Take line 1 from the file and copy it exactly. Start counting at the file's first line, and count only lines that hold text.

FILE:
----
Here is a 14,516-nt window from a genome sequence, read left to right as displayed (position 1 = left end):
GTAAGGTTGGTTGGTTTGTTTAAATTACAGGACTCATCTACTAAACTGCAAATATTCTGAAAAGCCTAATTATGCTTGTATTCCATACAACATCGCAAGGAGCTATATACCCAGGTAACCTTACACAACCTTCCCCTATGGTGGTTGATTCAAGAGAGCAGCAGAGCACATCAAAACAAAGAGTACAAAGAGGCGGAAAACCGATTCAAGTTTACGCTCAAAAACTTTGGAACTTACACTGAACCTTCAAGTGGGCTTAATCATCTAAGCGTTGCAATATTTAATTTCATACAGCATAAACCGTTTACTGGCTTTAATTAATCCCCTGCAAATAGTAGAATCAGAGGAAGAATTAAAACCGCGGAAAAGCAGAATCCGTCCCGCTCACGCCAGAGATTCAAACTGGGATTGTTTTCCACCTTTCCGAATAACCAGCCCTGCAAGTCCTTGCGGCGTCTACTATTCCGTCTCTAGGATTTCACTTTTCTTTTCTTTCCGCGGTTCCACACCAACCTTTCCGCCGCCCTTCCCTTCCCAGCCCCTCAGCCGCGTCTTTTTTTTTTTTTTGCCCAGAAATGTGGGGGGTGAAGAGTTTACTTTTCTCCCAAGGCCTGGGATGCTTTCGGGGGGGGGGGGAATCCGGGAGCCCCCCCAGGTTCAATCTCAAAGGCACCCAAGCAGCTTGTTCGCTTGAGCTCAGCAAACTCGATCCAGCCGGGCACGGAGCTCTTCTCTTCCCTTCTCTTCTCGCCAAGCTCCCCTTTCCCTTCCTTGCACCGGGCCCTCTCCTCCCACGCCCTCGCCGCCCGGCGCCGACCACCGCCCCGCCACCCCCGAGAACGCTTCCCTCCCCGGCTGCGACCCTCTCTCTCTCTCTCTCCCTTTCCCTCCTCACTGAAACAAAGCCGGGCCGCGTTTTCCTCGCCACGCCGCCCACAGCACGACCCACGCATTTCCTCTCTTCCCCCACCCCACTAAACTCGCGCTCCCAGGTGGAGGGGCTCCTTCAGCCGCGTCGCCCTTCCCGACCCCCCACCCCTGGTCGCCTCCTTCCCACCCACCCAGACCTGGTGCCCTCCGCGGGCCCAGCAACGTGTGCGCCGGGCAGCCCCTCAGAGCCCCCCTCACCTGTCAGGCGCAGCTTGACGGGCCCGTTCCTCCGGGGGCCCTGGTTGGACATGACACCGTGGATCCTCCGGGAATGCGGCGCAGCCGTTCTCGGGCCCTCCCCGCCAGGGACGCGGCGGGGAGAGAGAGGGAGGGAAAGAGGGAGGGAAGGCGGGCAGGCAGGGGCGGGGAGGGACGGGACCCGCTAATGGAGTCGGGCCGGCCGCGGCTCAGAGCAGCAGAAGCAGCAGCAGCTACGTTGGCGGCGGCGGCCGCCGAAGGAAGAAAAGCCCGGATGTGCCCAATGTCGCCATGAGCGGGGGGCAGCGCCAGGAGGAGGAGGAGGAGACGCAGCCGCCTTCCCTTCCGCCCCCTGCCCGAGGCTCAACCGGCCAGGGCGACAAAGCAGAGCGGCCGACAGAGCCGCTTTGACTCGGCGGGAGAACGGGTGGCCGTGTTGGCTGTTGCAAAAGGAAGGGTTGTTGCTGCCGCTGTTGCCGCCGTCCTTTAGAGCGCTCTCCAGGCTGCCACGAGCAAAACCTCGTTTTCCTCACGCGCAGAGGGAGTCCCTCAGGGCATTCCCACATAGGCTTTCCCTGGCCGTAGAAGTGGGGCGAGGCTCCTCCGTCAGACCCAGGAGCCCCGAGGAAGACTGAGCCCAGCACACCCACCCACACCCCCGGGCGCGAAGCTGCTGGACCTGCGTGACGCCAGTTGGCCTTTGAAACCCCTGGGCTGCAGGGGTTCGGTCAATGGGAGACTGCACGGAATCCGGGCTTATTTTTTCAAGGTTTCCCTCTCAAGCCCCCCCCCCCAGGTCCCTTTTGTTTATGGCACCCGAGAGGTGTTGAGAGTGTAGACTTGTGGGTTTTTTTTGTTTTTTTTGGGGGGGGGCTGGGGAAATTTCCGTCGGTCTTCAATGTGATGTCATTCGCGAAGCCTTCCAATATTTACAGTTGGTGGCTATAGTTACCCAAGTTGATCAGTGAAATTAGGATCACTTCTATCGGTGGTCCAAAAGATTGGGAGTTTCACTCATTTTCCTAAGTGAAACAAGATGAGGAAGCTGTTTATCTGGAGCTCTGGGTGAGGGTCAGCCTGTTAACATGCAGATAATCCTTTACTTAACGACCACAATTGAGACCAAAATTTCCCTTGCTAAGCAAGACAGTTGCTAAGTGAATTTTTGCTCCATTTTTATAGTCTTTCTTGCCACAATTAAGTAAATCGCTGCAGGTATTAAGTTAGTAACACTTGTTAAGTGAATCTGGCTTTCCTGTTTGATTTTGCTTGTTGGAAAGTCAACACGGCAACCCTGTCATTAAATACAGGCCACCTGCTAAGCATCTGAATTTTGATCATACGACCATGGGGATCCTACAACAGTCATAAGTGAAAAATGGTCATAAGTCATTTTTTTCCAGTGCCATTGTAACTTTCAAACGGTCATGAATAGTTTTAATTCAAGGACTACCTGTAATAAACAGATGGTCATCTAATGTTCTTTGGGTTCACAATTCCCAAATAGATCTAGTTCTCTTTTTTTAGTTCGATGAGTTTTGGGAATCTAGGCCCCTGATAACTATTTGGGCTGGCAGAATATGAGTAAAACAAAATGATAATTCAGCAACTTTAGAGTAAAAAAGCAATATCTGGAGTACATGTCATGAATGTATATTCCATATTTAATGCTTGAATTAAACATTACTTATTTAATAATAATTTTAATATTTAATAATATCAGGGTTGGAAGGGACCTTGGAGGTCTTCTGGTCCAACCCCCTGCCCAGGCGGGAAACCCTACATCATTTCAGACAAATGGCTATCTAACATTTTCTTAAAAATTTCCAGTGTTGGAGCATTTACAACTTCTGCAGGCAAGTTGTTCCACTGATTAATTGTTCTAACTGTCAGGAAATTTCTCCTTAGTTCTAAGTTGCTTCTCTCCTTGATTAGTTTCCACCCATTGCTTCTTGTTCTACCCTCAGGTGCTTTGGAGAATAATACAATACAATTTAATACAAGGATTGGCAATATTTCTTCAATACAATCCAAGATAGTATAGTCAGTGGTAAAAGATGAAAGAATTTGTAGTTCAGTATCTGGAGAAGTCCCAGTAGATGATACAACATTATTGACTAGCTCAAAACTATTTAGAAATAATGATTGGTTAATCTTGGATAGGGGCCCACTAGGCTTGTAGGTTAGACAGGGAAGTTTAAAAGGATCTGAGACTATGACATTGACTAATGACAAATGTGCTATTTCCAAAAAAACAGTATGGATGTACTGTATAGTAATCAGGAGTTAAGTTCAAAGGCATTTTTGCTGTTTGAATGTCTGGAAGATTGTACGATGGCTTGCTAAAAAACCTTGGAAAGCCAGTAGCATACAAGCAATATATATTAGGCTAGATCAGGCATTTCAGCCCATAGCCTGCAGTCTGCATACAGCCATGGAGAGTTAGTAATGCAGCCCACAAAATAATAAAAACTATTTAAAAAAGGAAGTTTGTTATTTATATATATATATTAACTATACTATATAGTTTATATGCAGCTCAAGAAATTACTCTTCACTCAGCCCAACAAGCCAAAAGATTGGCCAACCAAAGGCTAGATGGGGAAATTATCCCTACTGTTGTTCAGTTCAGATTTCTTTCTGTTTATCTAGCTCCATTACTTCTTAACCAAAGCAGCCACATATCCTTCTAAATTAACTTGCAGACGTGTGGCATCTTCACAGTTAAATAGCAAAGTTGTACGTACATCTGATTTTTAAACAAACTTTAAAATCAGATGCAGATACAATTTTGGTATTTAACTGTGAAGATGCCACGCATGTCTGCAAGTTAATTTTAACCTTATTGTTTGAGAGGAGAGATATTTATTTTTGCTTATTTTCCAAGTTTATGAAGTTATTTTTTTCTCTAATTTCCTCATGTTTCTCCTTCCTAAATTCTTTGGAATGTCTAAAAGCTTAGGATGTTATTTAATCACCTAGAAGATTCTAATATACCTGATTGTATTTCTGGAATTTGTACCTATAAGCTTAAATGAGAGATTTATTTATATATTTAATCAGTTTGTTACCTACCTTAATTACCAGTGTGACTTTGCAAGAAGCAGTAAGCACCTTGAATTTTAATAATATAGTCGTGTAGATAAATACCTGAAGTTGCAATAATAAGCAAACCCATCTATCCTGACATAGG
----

Here is a 14,516-nt window from a genome sequence, read left to right as displayed (position 1 = left end):